The sky’s the limit!
Well, up to now, the Milky Way galaxy has been the limit. Humans have never gone into space beyond our Milky Way galaxy. This is not surprising, as to breach the diameter of our barred spiral galaxy would take a space explorer 100,000 light years in travel time.
There isn’t a compelling reason to leave the galaxy that is home to our solar system anyway. In order to cross the great distance to get beyond the Milky Way, you would potentially have to pass by some of the 400 billion other stars that encompass it or travel 1,000 light years to bust vertically out of our frisbee-shaped galaxy. Nor would you want to travel to its center. At the heart of the matter, so to speak, is a giant black hole.
You get the picture; the Milky Way is big. Heavy, too, with a mass of 750 billion to 1 trillion solar masses, or 750 billion to 1 trillion times the mass of our sun!
What we are seeing when we say that we see the Milky Way is just a hazy band of the bright stars observable in the galaxy’s horizontal plane. The Milky Way seems to divide our sky into two hemispheres. We see the bright arching band of stars from our location on the arm of the spiral Orion, 26,000 light years from the center of the galaxy. Yet, in the darkness that defines the Vineyard, this dense and luminous band is impressive, even if we can only see .000003 per cent of the whole Milky Way galaxy.
If you were to ask the ancient Greeks how the Milky Way came to be fixed in our sky in the heart of the constellation Sagittarius, they would tell you that it came from milk that was spilt when Hera suckled Heracles. The word “galaxy,” in fact, is derived from “galakt,” meaning milk.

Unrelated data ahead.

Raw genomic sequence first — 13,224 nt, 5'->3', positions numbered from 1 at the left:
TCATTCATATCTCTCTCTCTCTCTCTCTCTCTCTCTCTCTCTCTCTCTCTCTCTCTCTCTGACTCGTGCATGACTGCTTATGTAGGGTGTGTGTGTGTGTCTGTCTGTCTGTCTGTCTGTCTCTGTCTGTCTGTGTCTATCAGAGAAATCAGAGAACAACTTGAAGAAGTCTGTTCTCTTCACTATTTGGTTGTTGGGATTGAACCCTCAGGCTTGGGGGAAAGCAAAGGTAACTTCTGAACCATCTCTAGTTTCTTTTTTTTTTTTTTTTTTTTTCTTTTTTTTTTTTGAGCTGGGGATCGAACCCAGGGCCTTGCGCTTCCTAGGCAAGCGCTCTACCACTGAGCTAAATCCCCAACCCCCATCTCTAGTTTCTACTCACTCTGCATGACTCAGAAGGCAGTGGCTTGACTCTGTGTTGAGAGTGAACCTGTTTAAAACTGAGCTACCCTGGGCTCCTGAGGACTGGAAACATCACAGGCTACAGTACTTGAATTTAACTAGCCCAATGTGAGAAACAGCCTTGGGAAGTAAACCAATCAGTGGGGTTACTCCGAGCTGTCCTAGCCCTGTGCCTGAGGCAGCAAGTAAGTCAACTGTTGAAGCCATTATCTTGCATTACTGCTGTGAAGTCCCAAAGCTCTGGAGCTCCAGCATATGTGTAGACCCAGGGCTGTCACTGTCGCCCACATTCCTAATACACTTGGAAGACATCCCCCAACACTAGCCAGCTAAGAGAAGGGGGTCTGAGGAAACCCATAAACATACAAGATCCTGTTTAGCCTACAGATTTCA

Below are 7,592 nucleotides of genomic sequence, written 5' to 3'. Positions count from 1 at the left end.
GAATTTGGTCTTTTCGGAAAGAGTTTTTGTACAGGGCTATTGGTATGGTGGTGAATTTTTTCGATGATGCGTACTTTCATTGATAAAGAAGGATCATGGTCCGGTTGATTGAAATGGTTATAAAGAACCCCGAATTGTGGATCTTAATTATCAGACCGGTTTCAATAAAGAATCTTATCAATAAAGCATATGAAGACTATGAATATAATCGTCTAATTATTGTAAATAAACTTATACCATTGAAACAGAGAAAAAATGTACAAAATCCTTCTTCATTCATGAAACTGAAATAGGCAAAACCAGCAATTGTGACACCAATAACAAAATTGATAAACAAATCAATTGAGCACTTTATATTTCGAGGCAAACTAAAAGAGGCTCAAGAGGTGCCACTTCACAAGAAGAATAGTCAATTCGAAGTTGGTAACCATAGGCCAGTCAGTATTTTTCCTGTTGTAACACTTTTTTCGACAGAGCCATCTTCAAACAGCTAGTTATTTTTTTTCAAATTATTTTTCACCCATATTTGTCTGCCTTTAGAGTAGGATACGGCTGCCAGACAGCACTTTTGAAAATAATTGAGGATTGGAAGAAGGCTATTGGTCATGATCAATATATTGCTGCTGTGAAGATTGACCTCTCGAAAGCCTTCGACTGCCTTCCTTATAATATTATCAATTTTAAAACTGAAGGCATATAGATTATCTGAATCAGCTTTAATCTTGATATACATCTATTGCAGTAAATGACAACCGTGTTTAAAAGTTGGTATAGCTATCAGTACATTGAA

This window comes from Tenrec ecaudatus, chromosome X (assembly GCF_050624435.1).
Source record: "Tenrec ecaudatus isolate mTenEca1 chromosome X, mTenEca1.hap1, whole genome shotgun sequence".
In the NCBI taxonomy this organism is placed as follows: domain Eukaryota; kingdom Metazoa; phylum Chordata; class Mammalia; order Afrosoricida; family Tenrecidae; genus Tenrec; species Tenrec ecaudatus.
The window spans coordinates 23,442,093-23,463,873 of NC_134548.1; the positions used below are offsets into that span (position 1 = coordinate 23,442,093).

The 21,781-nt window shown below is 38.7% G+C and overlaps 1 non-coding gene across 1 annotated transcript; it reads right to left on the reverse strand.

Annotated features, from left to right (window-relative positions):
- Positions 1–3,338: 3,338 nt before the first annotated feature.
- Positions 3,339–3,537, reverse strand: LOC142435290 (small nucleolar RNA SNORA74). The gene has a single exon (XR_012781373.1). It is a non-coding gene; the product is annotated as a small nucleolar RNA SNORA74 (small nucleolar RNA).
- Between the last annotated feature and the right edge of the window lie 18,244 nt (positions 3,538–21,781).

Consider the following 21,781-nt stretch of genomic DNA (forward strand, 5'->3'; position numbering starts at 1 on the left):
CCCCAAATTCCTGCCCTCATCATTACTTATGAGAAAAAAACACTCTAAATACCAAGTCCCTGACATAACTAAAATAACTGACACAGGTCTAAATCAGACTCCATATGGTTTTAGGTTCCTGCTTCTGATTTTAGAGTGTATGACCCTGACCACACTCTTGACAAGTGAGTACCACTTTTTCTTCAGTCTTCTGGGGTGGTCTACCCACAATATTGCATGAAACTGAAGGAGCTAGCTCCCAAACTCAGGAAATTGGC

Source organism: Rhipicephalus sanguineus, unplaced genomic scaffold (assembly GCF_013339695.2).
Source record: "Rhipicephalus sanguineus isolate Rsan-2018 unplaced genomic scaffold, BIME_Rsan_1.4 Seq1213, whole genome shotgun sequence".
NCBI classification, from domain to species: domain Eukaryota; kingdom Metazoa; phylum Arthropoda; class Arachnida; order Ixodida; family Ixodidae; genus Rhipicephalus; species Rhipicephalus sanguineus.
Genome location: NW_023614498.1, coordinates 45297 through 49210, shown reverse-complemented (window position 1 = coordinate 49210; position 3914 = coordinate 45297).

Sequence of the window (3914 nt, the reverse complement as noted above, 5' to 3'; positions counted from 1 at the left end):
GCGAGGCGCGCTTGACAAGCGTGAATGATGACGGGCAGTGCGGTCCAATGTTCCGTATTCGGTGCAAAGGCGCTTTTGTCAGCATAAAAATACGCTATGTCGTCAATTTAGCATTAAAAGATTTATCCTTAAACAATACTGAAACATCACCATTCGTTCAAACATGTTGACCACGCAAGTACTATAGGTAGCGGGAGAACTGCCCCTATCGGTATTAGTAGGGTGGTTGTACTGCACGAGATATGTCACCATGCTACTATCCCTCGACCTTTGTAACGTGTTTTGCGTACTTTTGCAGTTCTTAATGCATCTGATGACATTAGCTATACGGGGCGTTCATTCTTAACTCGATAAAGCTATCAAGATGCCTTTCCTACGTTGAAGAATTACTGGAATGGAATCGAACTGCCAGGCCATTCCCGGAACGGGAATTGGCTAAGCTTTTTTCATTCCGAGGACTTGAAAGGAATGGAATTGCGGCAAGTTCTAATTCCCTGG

Eastern Europeans called the Milky Way “the Roman Road.” Following it would provide pilgrims the direction to get to Rome. In Sanskrit, the Milky Way is the “Ganges of the Heavens,” as important to the sky as the great river is to the earth.
Though Greek philosopher Democritus first observed and noted the Milky Way, it was around long before his observations. The Milky Way is ancient, definitely older than dirt, at a ripe old age of 13.6 billion years. This makes our Milky Way galaxy only slightly younger than the universe itself, which goes back approximately 13.7 million years.
This wise old galaxy knows it won’t be around forever. It is unfortunately on a collision course with the Andromeda galaxy and impact between the two galaxies is estimated to occur in about three billion years. Only time will tell what the results of the collision between these two super systems will be.
In the meantime, enjoy the sight of the galactic profusion of stars above our heads and around our planet. While this Milky Way in the sky may not satisfy your sweet tooth with chocolate, nougat and caramel, it will sweeten your nights with its stellar display of stupendous stars.
Suzan Bellincampi is director of the Felix Neck Wildlife Sanctuary in Edgartown.